Scientists looking for a link between repeated brain trauma and lasting neurological damage typically study the brains of soldiers or football players. But it’s unclear whether this damage—known as chronic traumatic encephalopathy (CTE)—is prevalent in the general population. Now, a new study reports those rates for the first time. Researchers sorted through nearly 3000 brains donated to the Mayo Clinic’s tissue registry between 2005 and 2016. Then, by scanning obituaries and old yearbooks, the researchers narrowed the group to 300 athletes who played contact sports and 450 nonathletes. Finally, they collected medical records and looked under a microscope at tissue from up to three sections of each brain for signs of CTE.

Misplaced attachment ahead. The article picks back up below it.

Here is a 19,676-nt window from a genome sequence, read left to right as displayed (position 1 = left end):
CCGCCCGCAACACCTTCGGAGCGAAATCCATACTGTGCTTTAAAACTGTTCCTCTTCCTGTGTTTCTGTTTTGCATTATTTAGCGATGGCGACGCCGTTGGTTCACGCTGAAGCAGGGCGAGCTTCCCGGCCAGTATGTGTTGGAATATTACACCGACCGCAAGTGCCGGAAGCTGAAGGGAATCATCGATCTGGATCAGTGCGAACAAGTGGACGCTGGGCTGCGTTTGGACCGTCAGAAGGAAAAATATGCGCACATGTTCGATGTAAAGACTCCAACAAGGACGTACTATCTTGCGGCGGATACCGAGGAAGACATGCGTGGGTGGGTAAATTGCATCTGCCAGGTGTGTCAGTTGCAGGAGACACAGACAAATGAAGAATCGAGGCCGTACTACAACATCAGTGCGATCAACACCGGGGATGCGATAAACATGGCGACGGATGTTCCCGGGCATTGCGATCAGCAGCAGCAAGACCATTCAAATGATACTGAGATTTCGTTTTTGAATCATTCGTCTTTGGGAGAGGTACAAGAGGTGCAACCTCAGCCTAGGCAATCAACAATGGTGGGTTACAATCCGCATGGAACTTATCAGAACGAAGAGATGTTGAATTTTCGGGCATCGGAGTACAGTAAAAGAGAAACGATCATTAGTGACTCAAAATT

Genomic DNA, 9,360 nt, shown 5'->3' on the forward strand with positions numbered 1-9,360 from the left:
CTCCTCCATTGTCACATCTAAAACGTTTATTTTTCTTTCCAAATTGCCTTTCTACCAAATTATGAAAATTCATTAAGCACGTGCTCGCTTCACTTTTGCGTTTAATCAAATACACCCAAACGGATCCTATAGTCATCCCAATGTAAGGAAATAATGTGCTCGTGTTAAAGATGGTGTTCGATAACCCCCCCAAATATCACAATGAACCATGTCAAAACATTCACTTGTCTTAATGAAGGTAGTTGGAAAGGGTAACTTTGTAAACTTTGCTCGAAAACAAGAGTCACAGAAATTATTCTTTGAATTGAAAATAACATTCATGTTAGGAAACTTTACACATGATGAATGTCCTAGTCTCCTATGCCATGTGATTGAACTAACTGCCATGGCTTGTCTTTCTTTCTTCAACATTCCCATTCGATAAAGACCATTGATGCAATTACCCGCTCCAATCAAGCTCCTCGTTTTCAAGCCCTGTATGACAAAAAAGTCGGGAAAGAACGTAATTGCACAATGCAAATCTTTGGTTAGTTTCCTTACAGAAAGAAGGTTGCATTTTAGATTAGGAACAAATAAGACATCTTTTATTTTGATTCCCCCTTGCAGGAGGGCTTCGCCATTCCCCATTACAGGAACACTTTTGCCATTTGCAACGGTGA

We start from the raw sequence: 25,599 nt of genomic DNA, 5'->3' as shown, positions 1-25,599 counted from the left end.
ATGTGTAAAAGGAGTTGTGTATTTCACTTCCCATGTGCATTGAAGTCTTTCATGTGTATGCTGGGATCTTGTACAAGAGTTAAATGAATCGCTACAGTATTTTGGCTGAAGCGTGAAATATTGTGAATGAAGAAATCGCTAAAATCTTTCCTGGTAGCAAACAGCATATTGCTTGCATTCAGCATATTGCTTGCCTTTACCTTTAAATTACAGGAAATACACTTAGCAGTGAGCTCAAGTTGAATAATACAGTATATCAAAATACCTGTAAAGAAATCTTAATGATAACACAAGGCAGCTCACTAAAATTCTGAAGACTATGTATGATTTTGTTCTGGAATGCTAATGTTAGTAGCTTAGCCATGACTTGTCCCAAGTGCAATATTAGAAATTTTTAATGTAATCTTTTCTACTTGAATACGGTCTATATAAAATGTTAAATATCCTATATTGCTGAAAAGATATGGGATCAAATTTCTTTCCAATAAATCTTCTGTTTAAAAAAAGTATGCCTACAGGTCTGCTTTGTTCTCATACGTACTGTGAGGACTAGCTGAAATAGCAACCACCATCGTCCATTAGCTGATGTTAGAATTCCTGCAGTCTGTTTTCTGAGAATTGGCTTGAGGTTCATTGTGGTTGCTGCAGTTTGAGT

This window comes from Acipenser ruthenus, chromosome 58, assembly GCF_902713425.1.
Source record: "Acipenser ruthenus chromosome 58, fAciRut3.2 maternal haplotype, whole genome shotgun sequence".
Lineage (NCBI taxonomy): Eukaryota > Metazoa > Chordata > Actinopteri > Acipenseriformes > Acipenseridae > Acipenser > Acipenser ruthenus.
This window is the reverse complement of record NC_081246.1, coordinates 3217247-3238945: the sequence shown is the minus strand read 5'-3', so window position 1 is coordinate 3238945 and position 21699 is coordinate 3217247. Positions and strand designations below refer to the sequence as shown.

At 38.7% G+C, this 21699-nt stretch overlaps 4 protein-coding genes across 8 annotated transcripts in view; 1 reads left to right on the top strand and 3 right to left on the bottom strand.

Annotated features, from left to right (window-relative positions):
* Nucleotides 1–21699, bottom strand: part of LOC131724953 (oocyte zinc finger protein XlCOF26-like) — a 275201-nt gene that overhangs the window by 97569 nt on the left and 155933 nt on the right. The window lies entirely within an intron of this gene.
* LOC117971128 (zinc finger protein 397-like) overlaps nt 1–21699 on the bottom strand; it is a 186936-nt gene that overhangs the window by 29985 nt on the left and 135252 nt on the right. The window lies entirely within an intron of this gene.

6% of the brains showed some or all signs of CTE, researchers report in Brain Pathology. Not all the people experienced symptoms associated with CTE, at least according to their medical records. People who played contact sports were more likely to have signs of CTE. 9% of athletes had evidence of CTE, compared with just over 3% of nonathletes.